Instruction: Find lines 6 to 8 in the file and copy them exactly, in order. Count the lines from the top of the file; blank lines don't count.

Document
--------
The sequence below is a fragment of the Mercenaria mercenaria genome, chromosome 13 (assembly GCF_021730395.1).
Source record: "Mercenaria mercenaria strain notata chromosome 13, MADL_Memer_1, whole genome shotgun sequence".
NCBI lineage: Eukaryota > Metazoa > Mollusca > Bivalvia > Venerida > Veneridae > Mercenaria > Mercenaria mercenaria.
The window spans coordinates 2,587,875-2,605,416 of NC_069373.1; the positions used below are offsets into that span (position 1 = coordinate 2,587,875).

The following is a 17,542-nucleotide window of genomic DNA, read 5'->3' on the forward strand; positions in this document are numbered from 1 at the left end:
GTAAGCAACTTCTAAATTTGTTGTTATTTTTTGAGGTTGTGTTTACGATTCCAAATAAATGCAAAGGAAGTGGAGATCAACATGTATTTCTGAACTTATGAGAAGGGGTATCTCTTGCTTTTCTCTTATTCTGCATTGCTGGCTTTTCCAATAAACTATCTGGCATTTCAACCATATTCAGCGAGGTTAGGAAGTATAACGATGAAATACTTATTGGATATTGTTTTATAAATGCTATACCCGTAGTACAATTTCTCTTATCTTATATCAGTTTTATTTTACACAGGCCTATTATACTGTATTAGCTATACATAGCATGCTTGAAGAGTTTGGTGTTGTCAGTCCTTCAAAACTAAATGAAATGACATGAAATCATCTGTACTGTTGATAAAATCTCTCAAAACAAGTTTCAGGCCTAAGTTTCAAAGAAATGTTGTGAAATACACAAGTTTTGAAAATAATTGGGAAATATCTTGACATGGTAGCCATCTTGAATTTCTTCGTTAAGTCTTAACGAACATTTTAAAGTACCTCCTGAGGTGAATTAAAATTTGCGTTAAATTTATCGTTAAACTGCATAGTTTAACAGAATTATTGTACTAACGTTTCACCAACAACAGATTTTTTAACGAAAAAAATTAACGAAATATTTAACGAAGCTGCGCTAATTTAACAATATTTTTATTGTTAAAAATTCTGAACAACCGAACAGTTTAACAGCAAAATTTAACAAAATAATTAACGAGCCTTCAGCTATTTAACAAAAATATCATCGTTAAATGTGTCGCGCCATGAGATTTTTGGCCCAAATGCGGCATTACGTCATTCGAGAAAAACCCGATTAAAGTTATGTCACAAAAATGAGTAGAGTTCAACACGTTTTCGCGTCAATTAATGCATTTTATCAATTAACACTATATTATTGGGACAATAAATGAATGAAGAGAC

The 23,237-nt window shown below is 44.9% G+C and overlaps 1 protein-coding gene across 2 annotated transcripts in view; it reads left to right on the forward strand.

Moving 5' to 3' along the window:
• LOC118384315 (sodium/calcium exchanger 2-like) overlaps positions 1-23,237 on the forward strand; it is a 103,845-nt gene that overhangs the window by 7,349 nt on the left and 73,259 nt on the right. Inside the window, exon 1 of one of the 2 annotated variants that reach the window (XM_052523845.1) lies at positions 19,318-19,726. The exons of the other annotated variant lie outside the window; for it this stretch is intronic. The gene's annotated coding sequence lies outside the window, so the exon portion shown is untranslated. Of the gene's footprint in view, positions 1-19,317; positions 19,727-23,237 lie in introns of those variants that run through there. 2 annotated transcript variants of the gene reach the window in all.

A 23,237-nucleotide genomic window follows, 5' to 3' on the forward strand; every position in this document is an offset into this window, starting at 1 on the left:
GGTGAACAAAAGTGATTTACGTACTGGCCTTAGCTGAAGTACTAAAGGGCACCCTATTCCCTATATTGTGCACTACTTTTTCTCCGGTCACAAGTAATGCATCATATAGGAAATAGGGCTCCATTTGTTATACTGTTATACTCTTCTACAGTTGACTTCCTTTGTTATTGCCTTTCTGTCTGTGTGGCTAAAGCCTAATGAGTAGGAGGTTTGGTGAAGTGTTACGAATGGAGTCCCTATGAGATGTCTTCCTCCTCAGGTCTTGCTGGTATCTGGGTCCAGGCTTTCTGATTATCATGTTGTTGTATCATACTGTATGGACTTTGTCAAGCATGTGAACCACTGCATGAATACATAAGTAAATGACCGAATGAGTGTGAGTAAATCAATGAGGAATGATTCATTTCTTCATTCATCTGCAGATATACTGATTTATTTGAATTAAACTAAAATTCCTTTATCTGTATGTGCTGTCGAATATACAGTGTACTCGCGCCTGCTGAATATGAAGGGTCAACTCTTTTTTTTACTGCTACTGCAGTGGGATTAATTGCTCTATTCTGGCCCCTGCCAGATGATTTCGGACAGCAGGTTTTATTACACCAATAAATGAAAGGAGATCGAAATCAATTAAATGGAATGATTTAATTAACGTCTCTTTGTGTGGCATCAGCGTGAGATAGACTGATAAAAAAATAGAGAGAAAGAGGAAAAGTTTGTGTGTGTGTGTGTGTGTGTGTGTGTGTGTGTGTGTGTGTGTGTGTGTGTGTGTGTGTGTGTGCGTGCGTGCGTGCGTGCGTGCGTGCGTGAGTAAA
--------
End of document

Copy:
GTAAGCAACTTCTAAATTTGTTGTTATTTTTTGAGGTTGTGTTTACGATTCCAAATAAATGCAAAGGAAGTGGAGATCAACATGTATTTCTGAACTTATGAGAAGGGGTATCTCTTGCTTTTCTCTTATTCTGCATTGCTGGCTTTTCCAATAAACTATCTGGCATTTCAACCATATTCAGCGAGGTTAGGAAGTATAACGATGAAATACTTATTGGATATTGTTTTATAAATGCTATACCCGTAGTACAATTTCTCTTATCTTATATCAGTTTTATTTTACACAGGCCTATTATACTGTATTAGCTATACATAGCATGCTTGAAGAGTTTGGTGTTGTCAGTCCTTCAAAACTAAATGAAATGACATGAAATCATCTGTACTGTTGATAAAATCTCTCAAAACAAGTTTCAGGCCTAAGTTTCAAAGAAATGTTGTGAAATACACAAGTTTTGAAAATAATTGGGAAATATCTTGACATGGTAGCCATCTTGAATTTCTTCGTTAAGTCTTAACGAACATTTTAAAGTACCTCCTGAGGTGAATTAAAATTTGCGTTAAATTTATCGTTAAACTGCATAGTTTAACAGAATTATTGTACTAACGTTTCACCAACAACAGATTTTTTAACGAAAAAAATTAACGAAATATTTAACGAAGCTGCGCTAATTTAACAATATTTTTATTGTTAAAAATTCTGAACAACCGAACAGTTTAACAGCAAAATTTAACAAAATAATTAACGAGCCTTCAGCTATTTAACAAAAATATCATCGTTAAATGTGTCGCGCCATGAGATTTTTGGCCCAAATGCGGCATTACGTCATTCGAGAAAAACCCGATTAAAGTTATGTCACAAAAATGAGTAGAGTTCAACACGTTTTCGCGTCAATTAATGCATTTTATCAATTAACACTATATTATTGGGACAATAAATGAATGAAGAGAC

The 23,237-nt window shown below is 44.9% G+C and overlaps 1 protein-coding gene across 2 annotated transcripts in view; it reads left to right on the forward strand.

Moving 5' to 3' along the window: